Hawks lack superstars usually needed for NBA championships

The superstars in Miami and Dallas are deciding the NBA championship as the Hawks, a balanced collection of good players, are well into their summer break.

Neither development should be a surprise. In the chase for NBA titles, the elitism of star power almost always has trumped egalitarianism.

The NBA has crowned 61 champions since 1950. All but five of those teams placed at least one player on one of the top two All-NBA teams in the season they won it, and only 15 failed to have at least one player voted first team All-NBA (a third five-man All-NBA team was added starting with the 1988-89 season).

In fact, only 10 of the 61 finals runner-ups failed to have at least one player considered among the top 10 in the league. That means just 15 of 122 teams to make the finals — 12 percent — did so without a player considered among the league’s 10 best.

That trend will continue this postseason: Miami’s LeBron James was named first-team All-NBA and teammate Dwyane Wade and Dallas forward Dirk Nowitzki were voted to the second team.

No wonder Denver general manager Masai Ujiri said he lamented trading forward Carmelo Anthony in February. Anthony forced the move because he didn’t want to re-sign with Denver, and Ujiri was widely praised for acquiring good players in return while lacking leverage.

But Ujiri said the Nuggets “got killed” in the deal because they lost the 27-year-old Anthony, who was named second-team All-NBA in 2009-10.

The Hawks, meanwhile, have committed to trying to contend for a championship without a player of Anthony’s caliber.

“I don’t think we have an MVP candidate,” Hawks general manager Rick Sund said.

Hawks owners chafe at the perception that the team doesn’t spend money. Indeed, the Hawks had the league’s eighth-highest payroll this season, spending within about $500,000 of the luxury-tax threshold of $71 million.

But all of that cash hasn’t netted the Hawks a true superstar. That followed an era in which the Hawks failed to select such a player in the draft with the lottery picks that came from lots of losing.

“It is going to be very hard for us to get that MVP candidate unless you pick one or two [in the draft],” Sund said. “Or unless you happen to have ... free-agent money, to get one in free agency. It’s going to be tough, so we are going to have to do it the hard way.”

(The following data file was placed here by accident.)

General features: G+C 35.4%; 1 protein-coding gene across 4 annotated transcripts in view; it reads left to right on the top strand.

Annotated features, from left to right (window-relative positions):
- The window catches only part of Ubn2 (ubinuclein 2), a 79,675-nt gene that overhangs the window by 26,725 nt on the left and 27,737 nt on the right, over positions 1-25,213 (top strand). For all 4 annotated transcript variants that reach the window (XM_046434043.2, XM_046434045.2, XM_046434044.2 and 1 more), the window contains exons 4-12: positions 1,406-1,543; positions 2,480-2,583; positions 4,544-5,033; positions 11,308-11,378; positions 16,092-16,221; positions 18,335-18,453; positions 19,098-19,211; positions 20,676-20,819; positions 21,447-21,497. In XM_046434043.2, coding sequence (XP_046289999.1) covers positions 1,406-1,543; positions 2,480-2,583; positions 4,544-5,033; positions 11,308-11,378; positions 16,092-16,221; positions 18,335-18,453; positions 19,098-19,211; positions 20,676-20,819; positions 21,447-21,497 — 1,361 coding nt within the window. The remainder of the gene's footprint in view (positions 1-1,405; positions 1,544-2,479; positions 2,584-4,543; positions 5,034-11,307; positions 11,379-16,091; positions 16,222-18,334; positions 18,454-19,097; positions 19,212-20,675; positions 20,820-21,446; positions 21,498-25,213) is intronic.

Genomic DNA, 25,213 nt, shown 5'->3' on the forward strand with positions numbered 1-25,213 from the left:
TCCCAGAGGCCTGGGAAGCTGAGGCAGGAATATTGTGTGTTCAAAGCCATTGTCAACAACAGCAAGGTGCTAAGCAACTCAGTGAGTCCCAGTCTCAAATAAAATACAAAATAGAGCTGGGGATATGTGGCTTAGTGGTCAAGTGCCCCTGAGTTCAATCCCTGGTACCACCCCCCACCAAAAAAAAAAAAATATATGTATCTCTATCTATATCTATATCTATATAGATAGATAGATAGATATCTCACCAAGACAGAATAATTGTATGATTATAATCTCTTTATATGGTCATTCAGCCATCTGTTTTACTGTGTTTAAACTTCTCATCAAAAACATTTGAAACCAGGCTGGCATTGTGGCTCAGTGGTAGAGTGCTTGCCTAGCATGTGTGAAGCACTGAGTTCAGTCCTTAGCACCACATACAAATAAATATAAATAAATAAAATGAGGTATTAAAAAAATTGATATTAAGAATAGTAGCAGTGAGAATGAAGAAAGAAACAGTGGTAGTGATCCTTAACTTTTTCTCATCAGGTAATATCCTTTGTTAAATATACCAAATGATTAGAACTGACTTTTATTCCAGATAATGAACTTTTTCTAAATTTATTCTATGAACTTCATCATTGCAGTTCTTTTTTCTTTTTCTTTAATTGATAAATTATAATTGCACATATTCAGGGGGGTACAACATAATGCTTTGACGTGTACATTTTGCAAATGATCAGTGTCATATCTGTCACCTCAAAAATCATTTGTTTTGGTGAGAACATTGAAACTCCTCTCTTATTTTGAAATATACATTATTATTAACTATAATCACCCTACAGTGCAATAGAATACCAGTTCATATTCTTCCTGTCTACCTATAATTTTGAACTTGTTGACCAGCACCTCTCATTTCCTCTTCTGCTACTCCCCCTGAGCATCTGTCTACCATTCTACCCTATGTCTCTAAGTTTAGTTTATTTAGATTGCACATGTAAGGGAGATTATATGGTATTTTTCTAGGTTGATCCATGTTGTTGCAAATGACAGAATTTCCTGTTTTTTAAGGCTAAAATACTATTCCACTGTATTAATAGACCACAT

The Hawks could have plotted a course to free up free-agent money this summer. That strategy probably would have meant at least a temporary regression from their 53-victory season in 2009-10.

Instead, last summer Sund re-signed free agent Joe Johnson to the richest contract in the league, and the Hawks’ season still ended in the Eastern Conference semifinals for the third consecutive year. Johnson’s six-year, $123.7 million contract is the primary reason the Hawks aren’t projected to have salary-cap space until after the 2013-14 season.

Johnson was named third-team All-NBA in 2009-10, but didn’t earn a single All-NBA vote from media this season, his worst in Atlanta. Johnson turns 30 this month, so there’s a better chance he will continue to decline rather than regain his 2009-10 form.

“When I am seeing [Dallas guard] Jason Kidd and Nowitzki and [Wade] and all these people in their 30s, that [age] doesn’t bother me,” Sund said. “Joe has made [the second round] three straight times, so he’s done a pretty good job of being the best player on your club in terms of getting there. Now his challenge, and opportunity, is getting to that next round.”

Unlike Johnson, Kidd, Nowitzki and Wade have a long history of playing at an elite level. Johnson’s third-team selection was his first time voted that high. While Nowitzki has made the first or second teams nine times, Kidd six times and Wade five.

Sund said “time will tell” if any of the current Hawks players can reach that level. Center Al Horford seems to have the best chance since he was named third-team All-NBA this season and turns 25 on Friday.

Historically, teams have acquired elite players by drafting them with the high picks that come with losing or by making trades for lottery picks. But it also has happened through acquiring the assets necessary to make blockbuster trades for established superstars or clearing the books with the hopes of signing one in free agency.

The Hawks don’t have the draft picks or the financial flexibility. Trading for an elite player would almost certainly mean chipping away at the team’s talent base by sacrificing good players, similar to what New York had to do to get Anthony.

“Basically we have pretty much built it around [getting] as much talent as we possibly can, blend it around and have a team effort,” Sund said.

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